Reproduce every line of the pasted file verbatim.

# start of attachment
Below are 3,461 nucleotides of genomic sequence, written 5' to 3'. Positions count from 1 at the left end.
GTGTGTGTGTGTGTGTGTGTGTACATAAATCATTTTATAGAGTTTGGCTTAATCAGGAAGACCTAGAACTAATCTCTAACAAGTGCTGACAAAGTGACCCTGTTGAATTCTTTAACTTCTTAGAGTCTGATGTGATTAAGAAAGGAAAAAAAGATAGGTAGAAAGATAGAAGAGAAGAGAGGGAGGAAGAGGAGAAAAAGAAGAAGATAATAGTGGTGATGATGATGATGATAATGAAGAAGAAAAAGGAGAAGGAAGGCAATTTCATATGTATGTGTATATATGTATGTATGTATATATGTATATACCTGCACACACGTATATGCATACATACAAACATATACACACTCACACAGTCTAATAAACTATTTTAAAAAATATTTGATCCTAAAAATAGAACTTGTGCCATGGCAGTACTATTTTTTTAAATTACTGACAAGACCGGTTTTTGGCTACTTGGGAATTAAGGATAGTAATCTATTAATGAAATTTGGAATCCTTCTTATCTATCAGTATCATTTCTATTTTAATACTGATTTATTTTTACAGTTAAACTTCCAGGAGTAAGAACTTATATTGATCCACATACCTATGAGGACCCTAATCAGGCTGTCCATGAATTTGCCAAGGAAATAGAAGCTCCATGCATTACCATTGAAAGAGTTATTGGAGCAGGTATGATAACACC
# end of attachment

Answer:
Below are 3,461 nucleotides of genomic sequence, written 5' to 3'. Positions count from 1 at the left end.
GTGTGTGTGTGTGTGTGTGTGTACATAAATCATTTTATAGAGTTTGGCTTAATCAGGAAGACCTAGAACTAATCTCTAACAAGTGCTGACAAAGTGACCCTGTTGAATTCTTTAACTTCTTAGAGTCTGATGTGATTAAGAAAGGAAAAAAAGATAGGTAGAAAGATAGAAGAGAAGAGAGGGAGGAAGAGGAGAAAAAGAAGAAGATAATAGTGGTGATGATGATGATGATAATGAAGAAGAAAAAGGAGAAGGAAGGCAATTTCATATGTATGTGTATATATGTATGTATGTATATATGTATATACCTGCACACACGTATATGCATACATACAAACATATACACACTCACACAGTCTAATAAACTATTTTAAAAAATATTTGATCCTAAAAATAGAACTTGTGCCATGGCAGTACTATTTTTTTAAATTACTGACAAGACCGGTTTTTGGCTACTTGGGAATTAAGGATAGTAATCTATTAATGAAATTTGGAATCCTTCTTATCTATCAGTATCATTTCTATTTTAATACTGATTTATTTTTACAGTTAAACTTCCAGGAGTAAGAACTTATATTGATCCACATACCTATGAGGACCCTAATCAGGCTGTCCATGAATTTGCCAAGGAAATAGAAGCTCCATGCATTACCATTGAAAGAGTTATTGGAGCAGGTATGATAACACC